Finally, we return to a more thoughtful, restrained sound with the two final tracks, two of my favorite on this whole moody ensemble of a gothic metal album-“The Silver Eye” and “Tragedienne.” The former track has a much more conventional bombastic metal feel and structure, as it allows Ailyn to finally show off more of her vocal range. It is a most auspicious welcome for her terrific voice to be able to flex itself more, after being dragged through the harrowing circles of the tedious, overwrought middle tracks The middle portion of the album is really the weakest portion of the album, insofar that the poetic strength of the first part and symphonic verve of the end portion are irretrievably lost to a certain uninspired muddle of sound. This is where the poor sound balance and sloppy production values of the album really become more glaring as a result because there are no more interesting musical arrangements to deceive the careful listener.

Beautifully, the last track “Tragedienne” features a beautiful, prominent piano piece being played underneath even safer, more controlled panoply of interesting musical arrangements for both the guitar and drum players to play, besides featuring a much more interesting vocal arrangement for Ailyn. She is underused in this album, whereas the harsh vocals gain more unnecessary presence in the album. The harsh vocals are in of themselves fairly lackluster, lacking any of the real energy, power, true fierceness I would expect from bands like Epica. They’re used too liberally, in a way to fill the void of aimless noise, in some of the weaker middle tracks of the album, where there does not seem to be as much unity in terms of a intended theme or purpose behind all the tracks. It may be artistically nice to have the sound delve into a paroxysm of madness to reflect the embattled forces of “death” and “life” within the subconscious layer of your album, except you must still make your tracks contain a certain type of energy and tangible emotion. Otherwise, it just falls flat, and it becomes redundant and meaningless, which is how I feel about the middle tracks of the album, until finally the band returns triumphantly with some great, interesting tracks during the final two songs of the album. If the album were more consistently like the beginning and end of this album in terms of have tighter direction, I may be able to praise this album even more, but sadly, the middle portion just gets “lost in translation.”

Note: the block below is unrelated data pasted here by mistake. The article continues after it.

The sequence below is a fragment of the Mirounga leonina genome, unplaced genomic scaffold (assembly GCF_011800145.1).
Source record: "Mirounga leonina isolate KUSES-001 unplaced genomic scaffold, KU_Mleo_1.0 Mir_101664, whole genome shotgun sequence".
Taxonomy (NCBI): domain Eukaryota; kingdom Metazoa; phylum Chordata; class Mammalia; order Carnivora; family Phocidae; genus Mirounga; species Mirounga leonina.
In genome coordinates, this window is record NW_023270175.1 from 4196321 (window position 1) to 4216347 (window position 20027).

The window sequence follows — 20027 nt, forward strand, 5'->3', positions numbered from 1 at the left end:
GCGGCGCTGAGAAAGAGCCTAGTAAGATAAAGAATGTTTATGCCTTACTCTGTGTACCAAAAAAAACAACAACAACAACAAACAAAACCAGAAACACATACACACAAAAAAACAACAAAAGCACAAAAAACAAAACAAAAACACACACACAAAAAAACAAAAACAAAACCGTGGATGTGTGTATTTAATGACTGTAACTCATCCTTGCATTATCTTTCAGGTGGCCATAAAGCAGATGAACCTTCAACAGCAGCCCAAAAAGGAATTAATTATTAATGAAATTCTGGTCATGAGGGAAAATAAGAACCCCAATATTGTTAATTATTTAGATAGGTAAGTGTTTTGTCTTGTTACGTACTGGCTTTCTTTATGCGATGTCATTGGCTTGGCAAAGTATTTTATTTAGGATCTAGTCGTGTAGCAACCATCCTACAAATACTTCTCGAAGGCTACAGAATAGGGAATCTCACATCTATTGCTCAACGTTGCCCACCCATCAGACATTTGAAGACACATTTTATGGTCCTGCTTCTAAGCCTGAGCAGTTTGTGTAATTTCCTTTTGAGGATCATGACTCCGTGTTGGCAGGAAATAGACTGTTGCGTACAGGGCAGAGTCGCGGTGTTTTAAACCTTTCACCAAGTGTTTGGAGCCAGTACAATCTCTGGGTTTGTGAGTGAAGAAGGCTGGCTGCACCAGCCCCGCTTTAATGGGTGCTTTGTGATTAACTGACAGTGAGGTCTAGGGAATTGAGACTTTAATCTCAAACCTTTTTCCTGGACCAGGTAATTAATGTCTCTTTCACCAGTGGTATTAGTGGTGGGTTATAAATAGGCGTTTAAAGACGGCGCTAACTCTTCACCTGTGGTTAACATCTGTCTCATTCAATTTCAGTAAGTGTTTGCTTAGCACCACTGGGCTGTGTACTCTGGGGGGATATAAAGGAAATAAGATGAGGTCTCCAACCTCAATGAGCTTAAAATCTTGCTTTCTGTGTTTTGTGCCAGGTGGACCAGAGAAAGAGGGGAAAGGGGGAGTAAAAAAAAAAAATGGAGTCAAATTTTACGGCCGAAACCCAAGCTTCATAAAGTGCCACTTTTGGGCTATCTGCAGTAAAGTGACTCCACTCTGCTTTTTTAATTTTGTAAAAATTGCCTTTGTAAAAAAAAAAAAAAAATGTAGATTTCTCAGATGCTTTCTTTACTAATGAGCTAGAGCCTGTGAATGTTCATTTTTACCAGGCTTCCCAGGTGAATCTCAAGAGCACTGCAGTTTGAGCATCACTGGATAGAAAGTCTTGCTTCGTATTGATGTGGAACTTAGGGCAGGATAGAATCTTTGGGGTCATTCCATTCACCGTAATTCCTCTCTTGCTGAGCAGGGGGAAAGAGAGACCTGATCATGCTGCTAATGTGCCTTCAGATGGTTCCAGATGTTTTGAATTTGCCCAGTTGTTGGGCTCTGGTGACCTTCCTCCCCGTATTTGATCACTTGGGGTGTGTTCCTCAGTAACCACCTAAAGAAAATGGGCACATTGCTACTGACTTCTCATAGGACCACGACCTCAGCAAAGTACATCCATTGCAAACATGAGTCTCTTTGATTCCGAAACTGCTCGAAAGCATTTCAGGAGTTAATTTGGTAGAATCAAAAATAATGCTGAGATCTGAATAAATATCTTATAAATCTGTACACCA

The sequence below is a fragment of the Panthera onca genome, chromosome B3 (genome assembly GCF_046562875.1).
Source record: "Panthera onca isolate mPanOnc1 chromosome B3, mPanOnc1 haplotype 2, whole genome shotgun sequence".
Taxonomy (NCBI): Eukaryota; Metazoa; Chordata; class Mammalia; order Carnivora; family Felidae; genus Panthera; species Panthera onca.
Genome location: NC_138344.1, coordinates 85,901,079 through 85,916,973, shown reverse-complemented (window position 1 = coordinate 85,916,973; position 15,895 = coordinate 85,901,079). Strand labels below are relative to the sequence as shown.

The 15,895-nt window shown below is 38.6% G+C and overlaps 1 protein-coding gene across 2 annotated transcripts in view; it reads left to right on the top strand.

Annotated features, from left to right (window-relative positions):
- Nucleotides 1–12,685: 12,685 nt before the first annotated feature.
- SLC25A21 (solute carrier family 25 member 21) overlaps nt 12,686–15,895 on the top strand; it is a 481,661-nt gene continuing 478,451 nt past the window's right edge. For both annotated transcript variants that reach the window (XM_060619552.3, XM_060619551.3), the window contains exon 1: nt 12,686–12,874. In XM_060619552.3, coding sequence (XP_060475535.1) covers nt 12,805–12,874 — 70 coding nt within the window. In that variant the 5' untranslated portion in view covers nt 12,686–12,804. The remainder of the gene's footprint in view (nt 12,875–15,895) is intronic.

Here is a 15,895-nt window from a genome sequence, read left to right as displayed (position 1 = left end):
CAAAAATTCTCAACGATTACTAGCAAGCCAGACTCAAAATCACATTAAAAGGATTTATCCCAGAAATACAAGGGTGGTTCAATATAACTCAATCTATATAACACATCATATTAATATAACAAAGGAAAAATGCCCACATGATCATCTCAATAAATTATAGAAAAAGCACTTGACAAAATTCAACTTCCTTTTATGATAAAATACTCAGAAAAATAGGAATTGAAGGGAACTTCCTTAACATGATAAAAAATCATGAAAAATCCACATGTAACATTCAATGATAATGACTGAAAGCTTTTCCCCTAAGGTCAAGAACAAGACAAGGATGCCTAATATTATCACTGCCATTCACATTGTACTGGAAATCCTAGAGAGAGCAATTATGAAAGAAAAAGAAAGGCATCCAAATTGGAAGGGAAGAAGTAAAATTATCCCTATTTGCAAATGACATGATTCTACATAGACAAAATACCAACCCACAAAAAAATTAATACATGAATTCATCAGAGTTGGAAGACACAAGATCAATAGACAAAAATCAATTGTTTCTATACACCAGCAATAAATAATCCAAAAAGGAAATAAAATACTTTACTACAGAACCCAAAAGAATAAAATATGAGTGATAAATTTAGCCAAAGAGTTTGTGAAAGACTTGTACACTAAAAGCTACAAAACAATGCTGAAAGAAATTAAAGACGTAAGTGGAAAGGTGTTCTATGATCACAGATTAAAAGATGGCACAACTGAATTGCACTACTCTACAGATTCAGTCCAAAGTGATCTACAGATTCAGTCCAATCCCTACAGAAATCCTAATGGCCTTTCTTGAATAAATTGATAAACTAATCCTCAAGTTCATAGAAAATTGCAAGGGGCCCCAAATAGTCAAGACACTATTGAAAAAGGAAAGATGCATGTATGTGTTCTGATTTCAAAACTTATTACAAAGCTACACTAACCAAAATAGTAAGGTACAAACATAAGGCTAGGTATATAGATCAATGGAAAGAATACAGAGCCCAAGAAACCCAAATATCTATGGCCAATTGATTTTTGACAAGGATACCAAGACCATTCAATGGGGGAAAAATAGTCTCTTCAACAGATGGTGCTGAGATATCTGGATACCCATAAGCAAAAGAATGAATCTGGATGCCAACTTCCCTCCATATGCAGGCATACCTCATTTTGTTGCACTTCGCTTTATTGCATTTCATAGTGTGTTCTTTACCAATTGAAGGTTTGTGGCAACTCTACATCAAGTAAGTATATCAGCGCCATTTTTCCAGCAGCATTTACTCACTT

In many ways, the whole album feels entirely unconventional in its presentation and overall impression left on the listener; it is perfectly Ingmar Bergman-esque to leave listeners suspended in a daze of confusion. The fog that settles over the mind, and sometimes causes us to have only fleeting impressions of lucidity, is part of the intended artistic effect of films like The Seventh Seal, and albums like the ominously-titled The Seventh Life Path. In many ways, Sirenian succeeds in creating the first metal album soundtrack, which pays homage to Ingmar Bergman’s iconic, philosophically-confused film, The Seventh Seal. Fans of moody Scandinavia films or music, or fans of the psychedelic progressive nineties trance music from bands like Nine Inch Nails, will want to check this newest album out from Sirenia, even if the middle portion felt a tad bit lackluster. Then again, that was my same opinion of the interminable, boring, drab film, The Seventh Seal, so perhaps there is an audience of listeners out there that will absolutely love this whole album.

For me though, I happen to somewhat appreciate the experimental nature of this album, but I still feel like something is lacking, as though this poorly-produced album really needs some more layers of refinement and sound-balancing to really be a truly good album. Therefore, I can only reasonably give this album a solid seven out of ten, while holding out hope that it has the potential to be an eight, especially since the artistic direction of the album is really quite interesting in its own right. Yet the album just lacks a certain substantive quality and clarity of direction that is needed to keep this album afloat in an otherwise pointless musical morass of fuzzy, trance-like sound distortion.

Final Score: 7.0/10